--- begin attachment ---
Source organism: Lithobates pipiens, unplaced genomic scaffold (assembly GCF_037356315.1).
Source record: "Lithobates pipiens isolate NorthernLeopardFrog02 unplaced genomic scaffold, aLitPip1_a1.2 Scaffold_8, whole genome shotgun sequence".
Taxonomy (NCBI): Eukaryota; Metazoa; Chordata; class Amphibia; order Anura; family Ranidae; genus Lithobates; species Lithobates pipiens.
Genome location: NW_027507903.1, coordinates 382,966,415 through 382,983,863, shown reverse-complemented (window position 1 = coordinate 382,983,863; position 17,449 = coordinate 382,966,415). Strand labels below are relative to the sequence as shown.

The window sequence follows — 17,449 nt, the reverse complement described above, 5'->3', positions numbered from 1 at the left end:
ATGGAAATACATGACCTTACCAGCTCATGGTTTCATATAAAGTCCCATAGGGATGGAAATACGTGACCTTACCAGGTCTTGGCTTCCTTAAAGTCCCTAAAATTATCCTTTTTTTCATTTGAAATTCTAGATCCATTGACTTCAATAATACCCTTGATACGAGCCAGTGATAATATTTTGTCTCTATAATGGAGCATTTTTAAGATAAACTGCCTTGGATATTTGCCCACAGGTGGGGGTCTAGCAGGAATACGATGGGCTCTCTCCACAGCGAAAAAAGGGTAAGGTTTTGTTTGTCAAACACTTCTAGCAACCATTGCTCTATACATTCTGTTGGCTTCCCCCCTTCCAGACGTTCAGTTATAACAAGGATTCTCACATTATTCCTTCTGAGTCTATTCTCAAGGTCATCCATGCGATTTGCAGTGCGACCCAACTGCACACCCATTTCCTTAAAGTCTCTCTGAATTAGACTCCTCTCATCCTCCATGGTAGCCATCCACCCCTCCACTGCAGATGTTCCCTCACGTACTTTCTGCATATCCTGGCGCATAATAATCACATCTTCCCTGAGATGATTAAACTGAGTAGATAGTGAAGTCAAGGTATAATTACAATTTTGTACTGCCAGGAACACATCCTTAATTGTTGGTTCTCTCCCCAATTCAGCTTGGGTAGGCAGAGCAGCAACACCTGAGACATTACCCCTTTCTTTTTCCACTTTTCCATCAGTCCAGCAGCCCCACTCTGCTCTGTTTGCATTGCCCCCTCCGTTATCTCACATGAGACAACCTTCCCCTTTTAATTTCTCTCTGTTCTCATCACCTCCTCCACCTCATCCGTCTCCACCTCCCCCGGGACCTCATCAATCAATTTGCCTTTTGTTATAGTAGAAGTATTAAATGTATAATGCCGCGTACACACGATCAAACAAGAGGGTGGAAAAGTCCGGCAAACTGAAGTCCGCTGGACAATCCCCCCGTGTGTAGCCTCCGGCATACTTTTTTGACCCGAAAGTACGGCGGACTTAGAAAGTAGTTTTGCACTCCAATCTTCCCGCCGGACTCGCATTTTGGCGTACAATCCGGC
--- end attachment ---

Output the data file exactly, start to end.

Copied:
Source organism: Lithobates pipiens, unplaced genomic scaffold (assembly GCF_037356315.1).
Source record: "Lithobates pipiens isolate NorthernLeopardFrog02 unplaced genomic scaffold, aLitPip1_a1.2 Scaffold_8, whole genome shotgun sequence".
Taxonomy (NCBI): Eukaryota; Metazoa; Chordata; class Amphibia; order Anura; family Ranidae; genus Lithobates; species Lithobates pipiens.
Genome location: NW_027507903.1, coordinates 382,966,415 through 382,983,863, shown reverse-complemented (window position 1 = coordinate 382,983,863; position 17,449 = coordinate 382,966,415). Strand labels below are relative to the sequence as shown.

The window sequence follows — 17,449 nt, the reverse complement described above, 5'->3', positions numbered from 1 at the left end:
ATGGAAATACATGACCTTACCAGCTCATGGTTTCATATAAAGTCCCATAGGGATGGAAATACGTGACCTTACCAGGTCTTGGCTTCCTTAAAGTCCCTAAAATTATCCTTTTTTTCATTTGAAATTCTAGATCCATTGACTTCAATAATACCCTTGATACGAGCCAGTGATAATATTTTGTCTCTATAATGGAGCATTTTTAAGATAAACTGCCTTGGATATTTGCCCACAGGTGGGGGTCTAGCAGGAATACGATGGGCTCTCTCCACAGCGAAAAAAGGGTAAGGTTTTGTTTGTCAAACACTTCTAGCAACCATTGCTCTATACATTCTGTTGGCTTCCCCCCTTCCAGACGTTCAGTTATAACAAGGATTCTCACATTATTCCTTCTGAGTCTATTCTCAAGGTCATCCATGCGATTTGCAGTGCGACCCAACTGCACACCCATTTCCTTAAAGTCTCTCTGAATTAGACTCCTCTCATCCTCCATGGTAGCCATCCACCCCTCCACTGCAGATGTTCCCTCACGTACTTTCTGCATATCCTGGCGCATAATAATCACATCTTCCCTGAGATGATTAAACTGAGTAGATAGTGAAGTCAAGGTATAATTACAATTTTGTACTGCCAGGAACACATCCTTAATTGTTGGTTCTCTCCCCAATTCAGCTTGGGTAGGCAGAGCAGCAACACCTGAGACATTACCCCTTTCTTTTTCCACTTTTCCATCAGTCCAGCAGCCCCACTCTGCTCTGTTTGCATTGCCCCCTCCGTTATCTCACATGAGACAACCTTCCCCTTTTAATTTCTCTCTGTTCTCATCACCTCCTCCACCTCATCCGTCTCCACCTCCCCCGGGACCTCATCAATCAATTTGCCTTTTGTTATAGTAGAAGTATTAAATGTATAATGCCGCGTACACACGATCAAACAAGAGGGTGGAAAAGTCCGGCAAACTGAAGTCCGCTGGACAATCCCCCCGTGTGTAGCCTCCGGCATACTTTTTTGACCCGAAAGTACGGCGGACTTAGAAAGTAGTTTTGCACTCCAATCTTCCCGCCGGACTCGCATTTTGGCGTACAATCCGGC